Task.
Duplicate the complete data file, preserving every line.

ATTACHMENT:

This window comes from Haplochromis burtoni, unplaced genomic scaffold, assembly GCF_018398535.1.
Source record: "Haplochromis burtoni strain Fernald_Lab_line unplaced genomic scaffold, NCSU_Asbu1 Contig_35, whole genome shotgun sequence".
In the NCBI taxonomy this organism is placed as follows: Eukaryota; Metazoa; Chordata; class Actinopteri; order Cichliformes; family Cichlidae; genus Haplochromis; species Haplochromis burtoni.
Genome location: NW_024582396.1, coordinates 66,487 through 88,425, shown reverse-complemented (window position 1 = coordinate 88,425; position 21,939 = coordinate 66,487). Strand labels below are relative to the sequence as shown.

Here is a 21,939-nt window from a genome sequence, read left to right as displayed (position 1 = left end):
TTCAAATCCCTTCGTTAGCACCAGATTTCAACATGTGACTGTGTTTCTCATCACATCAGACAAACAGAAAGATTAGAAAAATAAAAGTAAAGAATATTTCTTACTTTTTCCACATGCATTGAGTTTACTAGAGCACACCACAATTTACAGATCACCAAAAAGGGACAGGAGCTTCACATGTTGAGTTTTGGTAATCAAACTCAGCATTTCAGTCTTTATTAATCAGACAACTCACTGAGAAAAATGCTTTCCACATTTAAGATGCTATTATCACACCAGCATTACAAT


This window comes from Haplochromis burtoni, unplaced genomic scaffold, assembly GCF_018398535.1.
Source record: "Haplochromis burtoni strain Fernald_Lab_line unplaced genomic scaffold, NCSU_Asbu1 Contig_35, whole genome shotgun sequence".
In the NCBI taxonomy this organism is placed as follows: Eukaryota; Metazoa; Chordata; class Actinopteri; order Cichliformes; family Cichlidae; genus Haplochromis; species Haplochromis burtoni.
Genome location: NW_024582396.1, coordinates 66,487 through 88,425, shown reverse-complemented (window position 1 = coordinate 88,425; position 21,939 = coordinate 66,487). Strand labels below are relative to the sequence as shown.

Here is a 21,939-nt window from a genome sequence, read left to right as displayed (position 1 = left end):
TTCAAATCCCTTCGTTAGCACCAGATTTCAACATGTGACTGTGTTTCTCATCACATCAGACAAACAGAAAGATTAGAAAAATAAAAGTAAAGAATATTTCTTACTTTTTCCACATGCATTGAGTTTACTAGAGCACACCACAATTTACAGATCACCAAAAAGGGACAGGAGCTTCACATGTTGAGTTTTGGTAATCAAACTCAGCATTTCAGTCTTTATTAATCAGACAACTCACTGAGAAAAATGCTTTCCACATTTAAGATGCTATTATCACACCAGCATTACAAT